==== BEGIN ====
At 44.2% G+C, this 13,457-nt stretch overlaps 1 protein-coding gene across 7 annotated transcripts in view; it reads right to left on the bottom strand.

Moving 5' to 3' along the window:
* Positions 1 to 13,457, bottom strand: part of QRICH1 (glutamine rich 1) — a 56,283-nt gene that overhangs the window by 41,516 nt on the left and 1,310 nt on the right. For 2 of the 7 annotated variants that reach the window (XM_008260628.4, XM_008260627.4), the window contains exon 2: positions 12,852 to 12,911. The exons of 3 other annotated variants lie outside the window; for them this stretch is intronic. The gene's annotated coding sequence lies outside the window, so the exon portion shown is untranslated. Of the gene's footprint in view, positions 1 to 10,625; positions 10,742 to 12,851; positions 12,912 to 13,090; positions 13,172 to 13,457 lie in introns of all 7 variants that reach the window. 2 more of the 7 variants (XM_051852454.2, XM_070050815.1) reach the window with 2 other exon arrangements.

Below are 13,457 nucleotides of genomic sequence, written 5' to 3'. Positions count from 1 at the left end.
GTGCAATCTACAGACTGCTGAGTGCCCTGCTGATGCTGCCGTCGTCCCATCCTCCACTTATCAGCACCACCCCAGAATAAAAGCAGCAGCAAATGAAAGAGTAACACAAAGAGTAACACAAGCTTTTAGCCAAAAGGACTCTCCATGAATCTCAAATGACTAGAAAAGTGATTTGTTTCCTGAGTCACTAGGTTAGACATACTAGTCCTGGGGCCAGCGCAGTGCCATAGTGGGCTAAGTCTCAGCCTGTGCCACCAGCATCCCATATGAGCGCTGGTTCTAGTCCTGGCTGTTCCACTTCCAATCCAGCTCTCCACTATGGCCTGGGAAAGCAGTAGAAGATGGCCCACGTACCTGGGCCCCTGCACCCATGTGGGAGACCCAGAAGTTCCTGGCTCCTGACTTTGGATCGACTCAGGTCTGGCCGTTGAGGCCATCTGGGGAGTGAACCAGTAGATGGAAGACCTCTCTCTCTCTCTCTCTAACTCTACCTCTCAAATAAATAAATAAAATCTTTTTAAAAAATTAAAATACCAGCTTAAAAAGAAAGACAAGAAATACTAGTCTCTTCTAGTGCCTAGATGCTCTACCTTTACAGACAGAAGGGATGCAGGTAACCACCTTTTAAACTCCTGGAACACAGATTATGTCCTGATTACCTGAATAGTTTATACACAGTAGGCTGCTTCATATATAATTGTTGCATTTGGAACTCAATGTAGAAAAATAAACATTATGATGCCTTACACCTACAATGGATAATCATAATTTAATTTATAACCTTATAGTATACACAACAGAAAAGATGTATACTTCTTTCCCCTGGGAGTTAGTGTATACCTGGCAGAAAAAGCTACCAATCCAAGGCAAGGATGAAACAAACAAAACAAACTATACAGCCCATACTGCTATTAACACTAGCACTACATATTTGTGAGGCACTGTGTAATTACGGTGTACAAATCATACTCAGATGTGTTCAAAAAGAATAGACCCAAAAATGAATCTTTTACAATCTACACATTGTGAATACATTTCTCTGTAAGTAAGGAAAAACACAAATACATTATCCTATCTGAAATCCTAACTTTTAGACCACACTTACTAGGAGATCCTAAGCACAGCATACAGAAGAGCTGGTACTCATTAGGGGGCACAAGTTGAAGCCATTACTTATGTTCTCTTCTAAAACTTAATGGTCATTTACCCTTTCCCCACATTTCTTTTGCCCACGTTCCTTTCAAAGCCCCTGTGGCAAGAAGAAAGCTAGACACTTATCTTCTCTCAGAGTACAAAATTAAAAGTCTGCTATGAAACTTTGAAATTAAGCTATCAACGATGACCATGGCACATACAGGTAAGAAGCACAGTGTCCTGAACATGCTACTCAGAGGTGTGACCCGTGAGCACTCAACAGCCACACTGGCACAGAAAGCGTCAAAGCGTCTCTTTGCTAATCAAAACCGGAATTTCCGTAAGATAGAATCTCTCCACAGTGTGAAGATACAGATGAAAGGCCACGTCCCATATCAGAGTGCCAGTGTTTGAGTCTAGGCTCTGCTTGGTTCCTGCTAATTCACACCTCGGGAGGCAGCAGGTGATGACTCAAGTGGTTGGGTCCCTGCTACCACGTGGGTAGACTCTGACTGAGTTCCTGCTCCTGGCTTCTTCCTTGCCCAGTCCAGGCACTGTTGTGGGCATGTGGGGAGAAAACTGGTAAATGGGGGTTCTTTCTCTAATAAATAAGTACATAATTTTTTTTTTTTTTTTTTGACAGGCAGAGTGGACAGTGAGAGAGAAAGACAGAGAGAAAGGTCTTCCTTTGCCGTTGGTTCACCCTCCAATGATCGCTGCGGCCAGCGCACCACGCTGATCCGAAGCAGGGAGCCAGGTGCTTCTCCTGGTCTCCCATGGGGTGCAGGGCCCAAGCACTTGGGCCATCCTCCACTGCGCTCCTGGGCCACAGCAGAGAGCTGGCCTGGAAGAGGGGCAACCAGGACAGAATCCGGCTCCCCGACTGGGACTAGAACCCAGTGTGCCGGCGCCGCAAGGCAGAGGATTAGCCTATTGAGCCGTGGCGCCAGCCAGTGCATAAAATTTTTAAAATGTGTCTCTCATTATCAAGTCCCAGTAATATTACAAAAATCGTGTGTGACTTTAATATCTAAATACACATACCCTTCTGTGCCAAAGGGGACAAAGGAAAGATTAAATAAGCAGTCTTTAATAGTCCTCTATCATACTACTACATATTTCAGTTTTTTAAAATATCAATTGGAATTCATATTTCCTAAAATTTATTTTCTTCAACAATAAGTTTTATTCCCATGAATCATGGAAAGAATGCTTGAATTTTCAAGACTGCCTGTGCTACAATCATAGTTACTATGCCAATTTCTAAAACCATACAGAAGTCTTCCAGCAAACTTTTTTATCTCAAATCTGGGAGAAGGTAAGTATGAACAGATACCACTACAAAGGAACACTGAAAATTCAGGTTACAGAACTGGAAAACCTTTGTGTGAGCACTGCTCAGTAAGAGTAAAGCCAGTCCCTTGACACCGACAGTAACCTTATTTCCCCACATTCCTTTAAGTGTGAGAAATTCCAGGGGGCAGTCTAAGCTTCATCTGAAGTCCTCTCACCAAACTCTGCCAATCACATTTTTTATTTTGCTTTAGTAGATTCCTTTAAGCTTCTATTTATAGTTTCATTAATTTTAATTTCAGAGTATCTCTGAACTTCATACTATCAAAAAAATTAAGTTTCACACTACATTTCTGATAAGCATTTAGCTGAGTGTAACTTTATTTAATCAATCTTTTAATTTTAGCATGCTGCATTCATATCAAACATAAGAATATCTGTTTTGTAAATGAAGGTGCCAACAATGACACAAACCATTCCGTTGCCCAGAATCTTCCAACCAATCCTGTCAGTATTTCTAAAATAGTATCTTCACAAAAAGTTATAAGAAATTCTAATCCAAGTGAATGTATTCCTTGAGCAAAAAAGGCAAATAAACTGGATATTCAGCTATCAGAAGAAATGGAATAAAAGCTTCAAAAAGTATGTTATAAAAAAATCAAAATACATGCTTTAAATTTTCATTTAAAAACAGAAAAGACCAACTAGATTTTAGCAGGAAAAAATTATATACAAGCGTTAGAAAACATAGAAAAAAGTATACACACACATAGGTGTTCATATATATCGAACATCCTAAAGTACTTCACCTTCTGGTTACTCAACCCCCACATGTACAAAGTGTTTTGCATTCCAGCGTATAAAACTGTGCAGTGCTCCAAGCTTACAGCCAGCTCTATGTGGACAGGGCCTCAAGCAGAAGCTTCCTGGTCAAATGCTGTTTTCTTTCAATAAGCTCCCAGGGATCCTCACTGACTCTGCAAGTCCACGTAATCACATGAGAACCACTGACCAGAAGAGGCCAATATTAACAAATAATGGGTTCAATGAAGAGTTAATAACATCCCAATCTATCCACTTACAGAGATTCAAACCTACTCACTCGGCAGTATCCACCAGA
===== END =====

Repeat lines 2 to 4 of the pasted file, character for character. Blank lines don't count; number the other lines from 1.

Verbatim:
Moving 5' to 3' along the window:
* Positions 1 to 13,457, bottom strand: part of QRICH1 (glutamine rich 1) — a 56,283-nt gene that overhangs the window by 41,516 nt on the left and 1,310 nt on the right. For 2 of the 7 annotated variants that reach the window (XM_008260628.4, XM_008260627.4), the window contains exon 2: positions 12,852 to 12,911. The exons of 3 other annotated variants lie outside the window; for them this stretch is intronic. The gene's annotated coding sequence lies outside the window, so the exon portion shown is untranslated. Of the gene's footprint in view, positions 1 to 10,625; positions 10,742 to 12,851; positions 12,912 to 13,090; positions 13,172 to 13,457 lie in introns of all 7 variants that reach the window. 2 more of the 7 variants (XM_051852454.2, XM_070050815.1) reach the window with 2 other exon arrangements.

Below are 13,457 nucleotides of genomic sequence, written 5' to 3'. Positions count from 1 at the left end.